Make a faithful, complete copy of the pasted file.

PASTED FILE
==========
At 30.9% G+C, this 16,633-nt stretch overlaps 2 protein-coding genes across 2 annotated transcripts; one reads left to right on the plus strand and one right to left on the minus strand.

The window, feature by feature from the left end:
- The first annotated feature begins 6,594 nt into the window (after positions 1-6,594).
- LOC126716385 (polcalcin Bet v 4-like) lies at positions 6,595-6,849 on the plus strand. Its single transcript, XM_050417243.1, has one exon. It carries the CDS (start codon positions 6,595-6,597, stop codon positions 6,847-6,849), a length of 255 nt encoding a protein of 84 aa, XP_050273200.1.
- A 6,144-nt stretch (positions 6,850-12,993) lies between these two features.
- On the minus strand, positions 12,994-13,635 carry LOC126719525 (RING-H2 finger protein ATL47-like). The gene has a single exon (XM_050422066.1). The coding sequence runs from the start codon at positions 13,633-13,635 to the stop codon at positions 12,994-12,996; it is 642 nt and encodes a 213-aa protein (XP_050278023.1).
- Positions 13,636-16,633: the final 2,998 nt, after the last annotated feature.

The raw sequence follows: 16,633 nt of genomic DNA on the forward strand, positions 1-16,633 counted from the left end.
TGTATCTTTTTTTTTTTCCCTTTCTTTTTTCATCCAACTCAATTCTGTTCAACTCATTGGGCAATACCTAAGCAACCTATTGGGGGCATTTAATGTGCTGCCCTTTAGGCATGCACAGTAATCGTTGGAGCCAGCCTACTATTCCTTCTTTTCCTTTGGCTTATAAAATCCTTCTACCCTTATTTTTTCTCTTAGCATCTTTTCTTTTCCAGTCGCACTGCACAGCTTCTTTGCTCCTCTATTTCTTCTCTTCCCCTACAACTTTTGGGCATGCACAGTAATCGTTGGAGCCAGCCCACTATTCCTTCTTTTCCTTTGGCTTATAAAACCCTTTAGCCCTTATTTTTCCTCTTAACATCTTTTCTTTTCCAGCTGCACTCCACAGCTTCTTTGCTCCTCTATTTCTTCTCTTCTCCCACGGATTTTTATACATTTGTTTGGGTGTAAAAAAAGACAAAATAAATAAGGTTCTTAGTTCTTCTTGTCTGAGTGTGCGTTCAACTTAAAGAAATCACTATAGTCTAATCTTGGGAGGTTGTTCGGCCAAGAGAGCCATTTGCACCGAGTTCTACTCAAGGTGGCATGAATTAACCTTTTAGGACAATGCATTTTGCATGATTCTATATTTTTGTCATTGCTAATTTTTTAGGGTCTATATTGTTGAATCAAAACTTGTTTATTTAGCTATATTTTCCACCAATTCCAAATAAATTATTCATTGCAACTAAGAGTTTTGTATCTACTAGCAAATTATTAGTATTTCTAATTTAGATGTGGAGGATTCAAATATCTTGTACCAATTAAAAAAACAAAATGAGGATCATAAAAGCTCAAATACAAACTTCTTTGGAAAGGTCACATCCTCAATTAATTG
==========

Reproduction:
At 30.9% G+C, this 16,633-nt stretch overlaps 2 protein-coding genes across 2 annotated transcripts; one reads left to right on the plus strand and one right to left on the minus strand.

The window, feature by feature from the left end:
- The first annotated feature begins 6,594 nt into the window (after positions 1-6,594).
- LOC126716385 (polcalcin Bet v 4-like) lies at positions 6,595-6,849 on the plus strand. Its single transcript, XM_050417243.1, has one exon. It carries the CDS (start codon positions 6,595-6,597, stop codon positions 6,847-6,849), a length of 255 nt encoding a protein of 84 aa, XP_050273200.1.
- A 6,144-nt stretch (positions 6,850-12,993) lies between these two features.
- On the minus strand, positions 12,994-13,635 carry LOC126719525 (RING-H2 finger protein ATL47-like). The gene has a single exon (XM_050422066.1). The coding sequence runs from the start codon at positions 13,633-13,635 to the stop codon at positions 12,994-12,996; it is 642 nt and encodes a 213-aa protein (XP_050278023.1).
- Positions 13,636-16,633: the final 2,998 nt, after the last annotated feature.

The raw sequence follows: 16,633 nt of genomic DNA on the forward strand, positions 1-16,633 counted from the left end.
TGTATCTTTTTTTTTTTCCCTTTCTTTTTTCATCCAACTCAATTCTGTTCAACTCATTGGGCAATACCTAAGCAACCTATTGGGGGCATTTAATGTGCTGCCCTTTAGGCATGCACAGTAATCGTTGGAGCCAGCCTACTATTCCTTCTTTTCCTTTGGCTTATAAAATCCTTCTACCCTTATTTTTTCTCTTAGCATCTTTTCTTTTCCAGTCGCACTGCACAGCTTCTTTGCTCCTCTATTTCTTCTCTTCCCCTACAACTTTTGGGCATGCACAGTAATCGTTGGAGCCAGCCCACTATTCCTTCTTTTCCTTTGGCTTATAAAACCCTTTAGCCCTTATTTTTCCTCTTAACATCTTTTCTTTTCCAGCTGCACTCCACAGCTTCTTTGCTCCTCTATTTCTTCTCTTCTCCCACGGATTTTTATACATTTGTTTGGGTGTAAAAAAAGACAAAATAAATAAGGTTCTTAGTTCTTCTTGTCTGAGTGTGCGTTCAACTTAAAGAAATCACTATAGTCTAATCTTGGGAGGTTGTTCGGCCAAGAGAGCCATTTGCACCGAGTTCTACTCAAGGTGGCATGAATTAACCTTTTAGGACAATGCATTTTGCATGATTCTATATTTTTGTCATTGCTAATTTTTTAGGGTCTATATTGTTGAATCAAAACTTGTTTATTTAGCTATATTTTCCACCAATTCCAAATAAATTATTCATTGCAACTAAGAGTTTTGTATCTACTAGCAAATTATTAGTATTTCTAATTTAGATGTGGAGGATTCAAATATCTTGTACCAATTAAAAAAACAAAATGAGGATCATAAAAGCTCAAATACAAACTTCTTTGGAAAGGTCACATCCTCAATTAATTG